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Animal Crossing for Gamecube was originally a Japanese game (Dobutsu no Mori, released in 2001) which finally made it to Europe in 2004. First impressions may well be that it is a kids' game, as the graphics are bright and cartoon-like, and it seems like a simple premise to live and work in a fantasy town, but there is far far more to the game than that.
At the start of the game, you are taken on a train to your town. At this point you name your own character and your town, and you enter into conversations with a couple of key 'cast members' in the game. As your character arrives in town he or she is whisked off by Tom Nook, the shopkeeper and landowner, and given errands to run in order to earn yourself a little house. These errands teach you the basics in the game; communication with other characters, finding goodies in various places, etc. After that you're on your own, but Tom Nook is always on hand to help you out one way or another, and there are clues to be had from the other residents in town, too.
The game progresses in real time with the Gamecube clock, with important things happening at different times in the day.
The game progresses in real time with the Gamecube clock, with important things happening at different times in the day, or at different seasons. There are also special events that happen throughout the year, such as fishing tournaments, fireworks night. For this reason the game can hold interest for a really long time - unless you want to time travel by re-setting your Gamecube's clock - but care needs to be taken if you decide to do this, or you may end up with some unwanted results as well!
Your character can while away the hours catching bugs and fish, and these are time/season specific, so you are pulled into playing at different times of the day. You might want to spend some time gardening, as fruit trees and flowers are not only pretty but can provide some serious income! A good gardener could even end up with a special gift for creating that perfect town!
After gardening, fishing and bug-catching, you can go fossil hunting. Different fossils appear each day in the game, and these get sent away via Blathers at the museum for identification. The committed player will want to complete all of the collections in the museum (fish, insects, fossils, and paintings) which will take a while!
Some items are special and can only be obtained by communicating with visiting characters who appear in the game at different points.
Serious collectors will also be attracted by the many sets of furniture and accessories which are available in different ways, but mainly through Tom Nook's shop. You can use these to furnish and decorate your expanding house, and make it look as beautiful as possible to earn points from the Happy Room Academy! Some items are special and can only be obtained by communicating with visiting characters who appear in the game at different points. After you have owned an item once it is added to your catalogue and you can then re-order it from Nook whenever you like.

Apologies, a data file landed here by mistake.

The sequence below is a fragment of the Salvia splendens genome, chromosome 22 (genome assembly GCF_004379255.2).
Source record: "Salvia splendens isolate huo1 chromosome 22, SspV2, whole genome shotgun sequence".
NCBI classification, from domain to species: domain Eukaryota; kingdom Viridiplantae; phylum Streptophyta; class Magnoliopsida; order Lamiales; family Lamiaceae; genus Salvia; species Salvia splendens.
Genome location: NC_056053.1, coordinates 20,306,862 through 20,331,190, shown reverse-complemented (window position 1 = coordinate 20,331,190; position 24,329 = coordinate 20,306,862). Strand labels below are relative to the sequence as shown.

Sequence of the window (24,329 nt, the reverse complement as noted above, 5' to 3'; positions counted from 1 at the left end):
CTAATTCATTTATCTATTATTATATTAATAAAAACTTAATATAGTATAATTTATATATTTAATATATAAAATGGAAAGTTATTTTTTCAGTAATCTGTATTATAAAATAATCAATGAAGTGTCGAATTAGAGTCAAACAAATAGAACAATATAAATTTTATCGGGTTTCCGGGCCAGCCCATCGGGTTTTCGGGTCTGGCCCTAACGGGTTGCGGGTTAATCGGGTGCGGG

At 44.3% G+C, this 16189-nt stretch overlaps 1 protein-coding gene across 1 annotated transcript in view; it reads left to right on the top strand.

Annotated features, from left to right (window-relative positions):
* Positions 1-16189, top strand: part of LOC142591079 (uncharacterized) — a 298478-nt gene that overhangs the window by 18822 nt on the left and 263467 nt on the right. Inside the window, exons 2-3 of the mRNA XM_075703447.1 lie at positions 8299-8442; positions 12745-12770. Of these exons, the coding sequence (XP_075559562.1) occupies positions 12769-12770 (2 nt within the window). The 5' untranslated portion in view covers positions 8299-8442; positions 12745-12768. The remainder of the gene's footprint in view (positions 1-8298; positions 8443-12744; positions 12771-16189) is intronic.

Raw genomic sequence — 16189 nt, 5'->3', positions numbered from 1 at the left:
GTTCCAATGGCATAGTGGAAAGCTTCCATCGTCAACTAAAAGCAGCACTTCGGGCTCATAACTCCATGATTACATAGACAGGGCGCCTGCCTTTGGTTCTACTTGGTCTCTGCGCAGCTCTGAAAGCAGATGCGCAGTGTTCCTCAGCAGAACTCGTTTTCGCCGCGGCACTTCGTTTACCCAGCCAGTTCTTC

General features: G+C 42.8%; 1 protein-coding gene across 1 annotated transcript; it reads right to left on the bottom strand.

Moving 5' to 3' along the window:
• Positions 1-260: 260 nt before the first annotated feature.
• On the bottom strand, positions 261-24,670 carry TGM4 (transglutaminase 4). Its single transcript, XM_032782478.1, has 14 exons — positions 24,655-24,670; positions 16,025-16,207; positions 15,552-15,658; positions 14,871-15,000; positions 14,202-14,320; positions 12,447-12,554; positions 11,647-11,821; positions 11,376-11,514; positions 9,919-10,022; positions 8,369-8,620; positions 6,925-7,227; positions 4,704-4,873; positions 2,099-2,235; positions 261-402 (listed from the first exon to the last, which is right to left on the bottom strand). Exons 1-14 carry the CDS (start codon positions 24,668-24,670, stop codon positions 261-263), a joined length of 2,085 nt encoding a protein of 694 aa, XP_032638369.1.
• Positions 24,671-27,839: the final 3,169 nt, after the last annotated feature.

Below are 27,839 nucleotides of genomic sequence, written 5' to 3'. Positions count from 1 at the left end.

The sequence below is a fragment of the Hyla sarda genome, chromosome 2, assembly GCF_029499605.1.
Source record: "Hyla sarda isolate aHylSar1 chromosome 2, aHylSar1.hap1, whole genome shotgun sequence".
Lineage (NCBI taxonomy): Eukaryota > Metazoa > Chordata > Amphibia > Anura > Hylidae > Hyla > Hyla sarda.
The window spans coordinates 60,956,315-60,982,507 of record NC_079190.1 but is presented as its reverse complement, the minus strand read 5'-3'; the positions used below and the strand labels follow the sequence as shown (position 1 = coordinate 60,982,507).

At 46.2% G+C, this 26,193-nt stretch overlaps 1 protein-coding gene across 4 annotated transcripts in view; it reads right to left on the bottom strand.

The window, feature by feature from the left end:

Of course, to fund all this collecting you may find you need some money. The in-game currency is Bells, and you can earn these by selling things that you find back to Tom Nook. You can also play the Stalk Market, by buying turnips from Joan the turnip seller on a Sunday morning, then finding a good price to sell them back to Nook during the week. Big profits can be made this way if you play your cards right! You can keep your money safely deposited in your account at the Post Office. When you have a really high bank balance you even earn a golden statue of yourself to display in town for all to see!
All in all, this is a game that can be enjoyed on many different levels.
The other main activity in town is interacting with your neighbours. Each town can have 4 different players sharing one house (although only 1 can play at any one time), and then there are 8 other possible residents, the animals. These are all individual and have different characteristics and catchphrases, and will help (or hinder!) you in various ways. Depending on how you relate with them they will stay for a while or eventually cross to another town. If you have an Animal Crossing town in each GC memory card slot they will cross between the towns, enabling you to share items and animals that way. You can also connect your GBA to the game which gives you an extra island to explore, obviously with special items to collect there as well!
All in all, this is a game that can be enjoyed on many different levels, but will certainly have a long lasting appeal to anyone who likes social simulator games.
With so many different perspectives it can be hard to know where to start - a little like walking into a crowded pub. Sorry about that.
But so far we've not found a way to streamline our review output - there's basically too much of it. So, rather than dilute things for newcomers we have decided to live with the hubbub while helping new readers find the columnists they will enjoy.
Our columnists each focus on a particular perspective and fall into one of the following types of gamers: